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CBW Events is a project to create a record of events to enable and encourage understanding of how policies on the issues relating to chemical and biological warfare (CBW) are developed.

CBW Events -- recent/notable additions/updates include: (these links will each open in a new window)


CBW Events -- April 2015 selections

Each month, entries for a few anniversaries of notable events in the history of CBW are posted. All will appear in the relevant final versions of the chronologies. The period covered is from the end of the Second World War; however, this month marks the centenary since the first large-scale use of chemical warfare which should not pass without being marked.

10 years ago | 25 years ago | 30 years ago | 40 years ago | 100 years ago

10 years ago:

4 April 2005     The UK Parliamentary Intelligence and Security Committee Annual Report to the Prime Minister is published. The report states: "[The] Butler Review [see 14 July 2004] [reported] that the [Secret Intelligence Service] SIS had formally withdrawn the line of Iraqi WMD-related intelligence [in Iraq's Weapons of Mass Destruction: The Assessment of the British Government] [see 24 September 2002] … in July 2003. This line of reporting had been important … as the Prime Minister, the Foreign Secretary and a small number of officials had been orally briefed on it by the SIS, but it had been withheld from WMD experts in the DIS. We do not believe that this was the appropriate way of handling the material… On 12 October 2004, the Foreign Secretary announced that a further two lines of SIS reporting on Iraqi WMD had been withdrawn. These lines were highlighted in the Butler Review as being "open to doubt" and "seriously flawed". We are concerned at the amount of intelligence on Iraqi WMD that has now had to be withdrawn by the SIS … In December 2004, the JIC reviewed their key judgements on the Iraq WMD capability and programmes – some of which had formed the basis of the September 2002 dossier … and came to the following judgements: In 2002, the JIC judged that "Iraq may retain some stocks of chemical agents … Iraq could produce significant quantities of mustard within weeks, significant quantities of Sarin and VX within months, and in the case of VX may already have done so." Although a capability to produce some agents probably existed, this judgement has not been substantiated… In 2002, the JIC judged that "Iraq currently has available, either from pre-Gulf War, or more recent production, a number of biological agents…Iraq could produce more of these biological agents within days." The [Iraq Survey Group] found that Iraq had dual-use facilities which could have allowed BW production to resume, but not within the timeframes judged by the JIC, and found no evidence that production had been activated…"[1]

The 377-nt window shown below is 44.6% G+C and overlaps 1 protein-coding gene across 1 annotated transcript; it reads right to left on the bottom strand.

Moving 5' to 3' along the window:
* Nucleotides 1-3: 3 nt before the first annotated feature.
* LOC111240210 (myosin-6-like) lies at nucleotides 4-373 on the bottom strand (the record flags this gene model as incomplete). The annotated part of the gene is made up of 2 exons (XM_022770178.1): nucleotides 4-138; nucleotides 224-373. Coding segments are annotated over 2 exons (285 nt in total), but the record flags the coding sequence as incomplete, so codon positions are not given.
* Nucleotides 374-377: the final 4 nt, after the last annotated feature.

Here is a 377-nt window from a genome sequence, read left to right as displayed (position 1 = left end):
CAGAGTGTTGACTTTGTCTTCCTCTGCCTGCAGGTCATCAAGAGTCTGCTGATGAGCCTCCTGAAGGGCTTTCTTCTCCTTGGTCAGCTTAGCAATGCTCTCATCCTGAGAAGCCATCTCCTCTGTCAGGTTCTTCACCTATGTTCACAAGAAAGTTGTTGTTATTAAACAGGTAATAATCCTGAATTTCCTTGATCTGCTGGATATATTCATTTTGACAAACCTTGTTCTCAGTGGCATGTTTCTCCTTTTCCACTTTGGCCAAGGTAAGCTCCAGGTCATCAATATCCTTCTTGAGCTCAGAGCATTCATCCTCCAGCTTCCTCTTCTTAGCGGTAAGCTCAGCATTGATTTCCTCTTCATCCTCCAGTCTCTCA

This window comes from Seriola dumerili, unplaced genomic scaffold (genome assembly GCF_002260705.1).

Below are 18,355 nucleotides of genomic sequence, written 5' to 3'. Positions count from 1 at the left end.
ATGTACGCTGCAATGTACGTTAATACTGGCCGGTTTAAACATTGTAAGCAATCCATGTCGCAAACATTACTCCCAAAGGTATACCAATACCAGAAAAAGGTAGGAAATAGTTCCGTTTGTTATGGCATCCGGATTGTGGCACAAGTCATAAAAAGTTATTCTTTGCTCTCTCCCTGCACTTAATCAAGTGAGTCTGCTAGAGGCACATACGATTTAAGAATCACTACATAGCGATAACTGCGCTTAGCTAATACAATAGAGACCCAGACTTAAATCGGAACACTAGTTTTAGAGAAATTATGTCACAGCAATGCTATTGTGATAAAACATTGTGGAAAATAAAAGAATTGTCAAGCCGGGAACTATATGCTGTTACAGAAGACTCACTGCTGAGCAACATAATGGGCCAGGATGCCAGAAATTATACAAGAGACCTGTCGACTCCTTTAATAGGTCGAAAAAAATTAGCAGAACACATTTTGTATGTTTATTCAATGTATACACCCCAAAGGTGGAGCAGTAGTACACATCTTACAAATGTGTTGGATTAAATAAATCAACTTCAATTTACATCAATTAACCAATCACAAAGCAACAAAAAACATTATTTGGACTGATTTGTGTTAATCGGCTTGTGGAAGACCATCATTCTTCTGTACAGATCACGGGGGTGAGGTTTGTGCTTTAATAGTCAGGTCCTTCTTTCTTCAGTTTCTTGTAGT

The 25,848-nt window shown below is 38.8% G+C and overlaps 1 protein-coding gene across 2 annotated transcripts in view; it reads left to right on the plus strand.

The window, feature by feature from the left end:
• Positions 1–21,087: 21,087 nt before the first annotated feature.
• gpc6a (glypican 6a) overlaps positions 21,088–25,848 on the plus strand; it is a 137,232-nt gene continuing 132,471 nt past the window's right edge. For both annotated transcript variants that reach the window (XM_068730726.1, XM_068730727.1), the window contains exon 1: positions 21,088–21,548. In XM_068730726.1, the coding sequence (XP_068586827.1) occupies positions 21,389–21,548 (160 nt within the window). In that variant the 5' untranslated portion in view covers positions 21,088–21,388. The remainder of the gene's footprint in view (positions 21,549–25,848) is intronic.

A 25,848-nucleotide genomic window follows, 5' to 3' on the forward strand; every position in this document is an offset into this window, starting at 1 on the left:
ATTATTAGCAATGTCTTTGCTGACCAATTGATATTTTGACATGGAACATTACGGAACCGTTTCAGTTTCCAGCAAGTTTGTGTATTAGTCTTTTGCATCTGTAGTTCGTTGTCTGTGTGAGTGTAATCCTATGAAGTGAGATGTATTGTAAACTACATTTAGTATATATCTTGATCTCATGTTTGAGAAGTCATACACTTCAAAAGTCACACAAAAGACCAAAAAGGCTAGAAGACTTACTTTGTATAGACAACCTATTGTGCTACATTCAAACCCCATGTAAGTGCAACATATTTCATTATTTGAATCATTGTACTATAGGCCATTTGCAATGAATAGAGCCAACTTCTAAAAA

[1] Intelligence and Security Committee, Annual Report 2004-2005, Cm6510, 4 April 2005.


25 years ago:

11 April 1990     At Teesport on the north-east coast of England, officers from Customs & Excise seize an Iraq-bound shipment of tubular steel castings which, provisionally, it believes are for the barrel of a 1000-mm cannon capable of firing huge projectiles over hundreds of miles.[1] Iraqi interest in such weapons had been the subject of press commentary two months previously.[2] The manufacturers, Sheffield Forgemasters, say the castings are pipes for a petrochemical plant,[3] an explanation which is later also given in a statement issued by the official Iraqi news agency[4] and by the Iraqi embassy in London.[5] There is speculation in the press that the putative gun is intended as a delivery system for nuclear or, less implausibly, chemical or biological warheads.[6] There is further speculation that it was designed by the Canadian ballistics expert who had been murdered in Brussels on 22 March, Gerald Bull, president of the Belgian-based Space Research Corporation which, it later transpires, had been the intermediary between Iraq and, alongside several other manufacturers, Sheffield Forgemasters.[7]
     Next day the British Defence Ministry, whose experts had by then examined the shipment, say that the castings could indeed be used to construct a gun barrel.[8] This affirmation is received sceptically by some commentators.[9] There are suggestions that the castings are meant for a cannon-type launcher designed to project rockets, perhaps for placing satellites in orbit.[10] The British Government eventually tells Parliament it is "entirely satisfied that the tubes form part of a gun" and that it does "not believe that they were intended for any other purpose".[11] It does not, however, say whether it thinks the gun is a weapon, a satellite launcher or, as a later account has it, a ballistics test-bed.[12]
     Over subsequent weeks, customs authorities in other countries, including Greece, Turkey, Italy, Switzerland and West Germany, also seize Iraq-bound consignments of suspected "supergun" parts.[13] Other countries are implicated, among them Spain.[14]